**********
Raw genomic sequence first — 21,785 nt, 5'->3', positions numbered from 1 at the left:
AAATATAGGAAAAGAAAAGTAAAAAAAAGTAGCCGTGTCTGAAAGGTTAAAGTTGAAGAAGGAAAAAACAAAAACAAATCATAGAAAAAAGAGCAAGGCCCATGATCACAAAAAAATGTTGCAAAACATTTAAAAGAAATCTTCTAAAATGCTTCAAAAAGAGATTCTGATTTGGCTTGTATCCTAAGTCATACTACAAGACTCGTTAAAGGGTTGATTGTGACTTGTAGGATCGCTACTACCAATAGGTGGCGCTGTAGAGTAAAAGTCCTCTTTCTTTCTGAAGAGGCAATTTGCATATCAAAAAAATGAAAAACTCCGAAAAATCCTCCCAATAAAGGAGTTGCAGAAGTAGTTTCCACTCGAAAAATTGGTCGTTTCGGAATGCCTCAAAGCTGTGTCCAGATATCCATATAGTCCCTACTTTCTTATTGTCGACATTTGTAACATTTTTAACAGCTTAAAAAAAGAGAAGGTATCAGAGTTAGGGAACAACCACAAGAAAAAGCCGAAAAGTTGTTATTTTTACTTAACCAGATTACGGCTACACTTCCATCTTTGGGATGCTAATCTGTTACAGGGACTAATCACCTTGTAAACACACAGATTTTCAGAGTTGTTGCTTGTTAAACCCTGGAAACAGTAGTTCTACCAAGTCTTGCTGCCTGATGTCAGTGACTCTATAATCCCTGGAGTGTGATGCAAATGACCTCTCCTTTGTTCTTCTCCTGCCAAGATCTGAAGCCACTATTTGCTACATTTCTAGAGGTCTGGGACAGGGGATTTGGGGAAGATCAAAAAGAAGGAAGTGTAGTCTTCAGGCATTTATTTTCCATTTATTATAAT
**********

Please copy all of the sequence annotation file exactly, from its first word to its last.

Raw genomic sequence first — 21,785 nt, 5'->3', positions numbered from 1 at the left:
AAATATAGGAAAAGAAAAGTAAAAAAAAGTAGCCGTGTCTGAAAGGTTAAAGTTGAAGAAGGAAAAAACAAAAACAAATCATAGAAAAAAGAGCAAGGCCCATGATCACAAAAAAATGTTGCAAAACATTTAAAAGAAATCTTCTAAAATGCTTCAAAAAGAGATTCTGATTTGGCTTGTATCCTAAGTCATACTACAAGACTCGTTAAAGGGTTGATTGTGACTTGTAGGATCGCTACTACCAATAGGTGGCGCTGTAGAGTAAAAGTCCTCTTTCTTTCTGAAGAGGCAATTTGCATATCAAAAAAATGAAAAACTCCGAAAAATCCTCCCAATAAAGGAGTTGCAGAAGTAGTTTCCACTCGAAAAATTGGTCGTTTCGGAATGCCTCAAAGCTGTGTCCAGATATCCATATAGTCCCTACTTTCTTATTGTCGACATTTGTAACATTTTTAACAGCTTAAAAAAAGAGAAGGTATCAGAGTTAGGGAACAACCACAAGAAAAAGCCGAAAAGTTGTTATTTTTACTTAACCAGATTACGGCTACACTTCCATCTTTGGGATGCTAATCTGTTACAGGGACTAATCACCTTGTAAACACACAGATTTTCAGAGTTGTTGCTTGTTAAACCCTGGAAACAGTAGTTCTACCAAGTCTTGCTGCCTGATGTCAGTGACTCTATAATCCCTGGAGTGTGATGCAAATGACCTCTCCTTTGTTCTTCTCCTGCCAAGATCTGAAGCCACTATTTGCTACATTTCTAGAGGTCTGGGACAGGGGATTTGGGGAAGATCAAAAAGAAGGAAGTGTAGTCTTCAGGCATTTATTTTCCATTTATTATAAT